The “Mi-Mi-Mi-MI-Mi-Mi-Mi-i-i-i-i!” Generation: “8-Track: The Sounds of the 70’s,” at the Circa ‘21 Dinner Playhouse through August 26 Print
Theatre - Reviews
Written by Thom White   
Monday, 09 August 2010 06:00

Ben Holmes, Sara Nicks, Laura Miller, Andrea Moore, and Bret Churchill in 8-Track: The Sounds of the 70'sIt's hard to go wrong with a musical revue of 70's songs. Okay, actually a lot could go wrong: pitch problems, poor song selection, technical difficulties, weak performances. Fortunately, though, the Circa 21 Dinner Playhouse's 8-Track: The Sounds of the 70's suffered only a handful of pitch issues and a few missed microphone cues on Thursday's opening-night performance, and otherwise mirrored the fun of the decade's music.


A production featuring Circa 21's performing wait staff, the Bootleggers (plus non-Bootleggers Bret Churchill and Tristan Layne Tapscott), 8-Track starts off with an attempt at a plot, in which a 70's-music infomercial takes over the TV, and home, of a conservative family. But this is dropped fairly quickly in favor of a succession of similarly-themed songs - listed as "tracks" in the program - that cover several genres of 70's music, including disco, love ballads, and, of course, songs of peace. While the show itself drags a tad during a couple of the "tracks" that are filled with nothing but slow-tempo songs, it more than makes up for it in the upbeat segments.

Director and choreographer Jim Hesselman wisely chose to take a fairly minimalist approach to Circa 21's production, allowing the singing to take center stage, rather than the dancing. This surprised me at first, as I thought 8-Track the Bootleggers' big chance to show off some dance skills beyond the fairly simple choreography used for their usual pre-show entertainments. (That choreography, of course, is simple by design, in that the pre-shows' "casts" change on a nightly basis, depending on which Bootleggers are working that shift.) There are a few big dance numbers here, but in general, Hesselman opts for a more natural interaction with the music; the Bootleggers oftentimes merely sway and deliver a few 70's-style steps as if at a party, not in a stage show. The Bootleggers seem to be having a good time rather than working hard to entertain, and it's refreshing, rather than exhausting, for both the performers and the audience.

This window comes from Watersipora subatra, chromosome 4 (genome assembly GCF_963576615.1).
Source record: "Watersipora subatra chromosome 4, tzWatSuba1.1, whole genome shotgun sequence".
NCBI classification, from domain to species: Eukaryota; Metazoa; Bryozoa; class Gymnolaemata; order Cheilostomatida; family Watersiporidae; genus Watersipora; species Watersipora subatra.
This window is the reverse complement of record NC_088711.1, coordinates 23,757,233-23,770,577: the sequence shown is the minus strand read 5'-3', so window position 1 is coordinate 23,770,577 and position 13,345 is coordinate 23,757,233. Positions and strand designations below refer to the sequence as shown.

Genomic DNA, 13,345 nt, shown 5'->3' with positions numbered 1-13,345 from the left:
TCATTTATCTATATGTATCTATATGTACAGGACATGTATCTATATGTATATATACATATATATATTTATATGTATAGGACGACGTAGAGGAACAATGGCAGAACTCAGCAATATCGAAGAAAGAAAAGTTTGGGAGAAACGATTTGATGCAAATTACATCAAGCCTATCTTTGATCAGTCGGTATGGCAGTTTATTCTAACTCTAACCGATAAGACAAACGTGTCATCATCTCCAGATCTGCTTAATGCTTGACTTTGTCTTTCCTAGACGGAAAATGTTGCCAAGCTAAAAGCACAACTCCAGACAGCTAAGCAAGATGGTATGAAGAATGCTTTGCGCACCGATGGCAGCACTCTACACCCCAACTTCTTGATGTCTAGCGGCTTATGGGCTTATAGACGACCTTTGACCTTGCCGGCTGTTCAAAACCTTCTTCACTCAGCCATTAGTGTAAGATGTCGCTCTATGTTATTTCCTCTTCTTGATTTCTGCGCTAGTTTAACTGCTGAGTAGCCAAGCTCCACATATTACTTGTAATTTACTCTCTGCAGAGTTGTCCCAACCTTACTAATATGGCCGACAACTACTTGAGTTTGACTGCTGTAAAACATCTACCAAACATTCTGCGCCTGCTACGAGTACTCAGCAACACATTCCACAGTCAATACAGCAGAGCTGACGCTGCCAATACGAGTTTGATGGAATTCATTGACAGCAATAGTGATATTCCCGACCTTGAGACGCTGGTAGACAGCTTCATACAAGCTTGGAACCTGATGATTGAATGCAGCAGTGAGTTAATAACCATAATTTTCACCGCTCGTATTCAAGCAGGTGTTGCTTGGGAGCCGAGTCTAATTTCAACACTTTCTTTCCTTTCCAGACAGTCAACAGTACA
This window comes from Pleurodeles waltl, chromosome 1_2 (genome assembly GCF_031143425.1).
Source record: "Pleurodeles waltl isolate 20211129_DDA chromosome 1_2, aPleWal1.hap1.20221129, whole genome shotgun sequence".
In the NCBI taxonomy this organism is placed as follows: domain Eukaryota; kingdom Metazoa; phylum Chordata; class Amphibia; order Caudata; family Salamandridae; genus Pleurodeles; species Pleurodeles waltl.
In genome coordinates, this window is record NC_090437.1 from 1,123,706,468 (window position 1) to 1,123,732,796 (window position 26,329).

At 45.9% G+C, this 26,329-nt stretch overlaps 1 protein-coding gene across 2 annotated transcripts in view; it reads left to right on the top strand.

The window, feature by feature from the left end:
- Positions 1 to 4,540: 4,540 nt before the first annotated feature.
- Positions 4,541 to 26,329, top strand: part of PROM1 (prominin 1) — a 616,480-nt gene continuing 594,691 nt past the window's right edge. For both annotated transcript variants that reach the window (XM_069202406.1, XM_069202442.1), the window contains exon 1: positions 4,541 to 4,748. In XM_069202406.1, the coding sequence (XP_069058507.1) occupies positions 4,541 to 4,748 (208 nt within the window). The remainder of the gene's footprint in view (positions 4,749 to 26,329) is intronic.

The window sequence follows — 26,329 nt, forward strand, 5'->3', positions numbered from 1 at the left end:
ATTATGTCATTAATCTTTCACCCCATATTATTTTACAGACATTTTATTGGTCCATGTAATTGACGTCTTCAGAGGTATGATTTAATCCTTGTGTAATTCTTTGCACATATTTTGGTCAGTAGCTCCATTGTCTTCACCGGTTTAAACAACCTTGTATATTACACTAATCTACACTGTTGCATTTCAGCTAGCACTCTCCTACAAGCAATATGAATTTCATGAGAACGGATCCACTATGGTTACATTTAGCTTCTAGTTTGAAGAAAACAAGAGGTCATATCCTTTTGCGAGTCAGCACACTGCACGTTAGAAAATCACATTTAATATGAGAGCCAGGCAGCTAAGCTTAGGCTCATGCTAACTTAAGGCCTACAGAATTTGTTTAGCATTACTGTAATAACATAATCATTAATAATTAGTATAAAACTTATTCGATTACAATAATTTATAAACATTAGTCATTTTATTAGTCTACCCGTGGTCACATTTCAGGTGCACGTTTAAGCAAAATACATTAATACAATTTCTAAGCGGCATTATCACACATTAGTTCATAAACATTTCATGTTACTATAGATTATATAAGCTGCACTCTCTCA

Anyone who takes in a Circa '21 show now and then is most likely familiar with individual Bootleggers by sight, if not by name, and 8-Track really plays as a celebration of the men and women many of us have met as they've served our drinks and salads before taking to the stage. The show seems, to me, an opportunity to support these familiar faces as they step it up a notch and sing their hearts out. And that they do in spades.

It almost seems inappropriate to single out any of the performers, because 8-Track is clearly a team effort - more of a we're-all-in-this-together production than a chance to showcase individuals. And as a whole, the Bootleggers are fantastic in the show, particularly in the tight harmonies and joyous 70's spirit of "Afternoon Delight" and "Lady Marmalade." Still, a few performances are of particular note. Brad Hauskins brings down the house with his rock-style, gravelly-voiced "The Letter." Jan Schmall simply shines on the ballad "Don't Cry Out Loud." Sara Nicks and Ben Holmes melted my heart with their beautiful harmonies on "The First Time Ever I Saw Your Face." Sunshine Ramsey uses full-voiced, almost sultry tones on her stellar solos in "Car Wash." And Churchill is pitch-perfect on every note he sings, sending forth a fluid, extremely pleasing sound.

Beyond directing them well, Hesselman allows his cast some clever interactions with the set, which was not built especially for 8-Track. The show (which plays every Thursday in August) is being performed on the set that's in place for Circa 21's current Squabbles, and Hesselman - who also directed Squabbles - stages the production so that it smartly incorporates the couches, chairs, and kitchen area of that comedy's living-room setting. (He also provides little interactions that are unaffectedly amusing, my favorite involving Tapscott - offering his typically adorable style of humor - and a troll doll.) All told, its director and performers make 8-Track a wonderfully fun celebration of both the music of the 70's and Circa '21's Bootleggers. The performance plays out like a party to which we're all invited, with friends we (sort of) know and love.

For tickets and information, call (309)786-7733, extension 2, or visit Circa21.com.

Thom White covers entertainment news for WQAD Quad Cities News 8.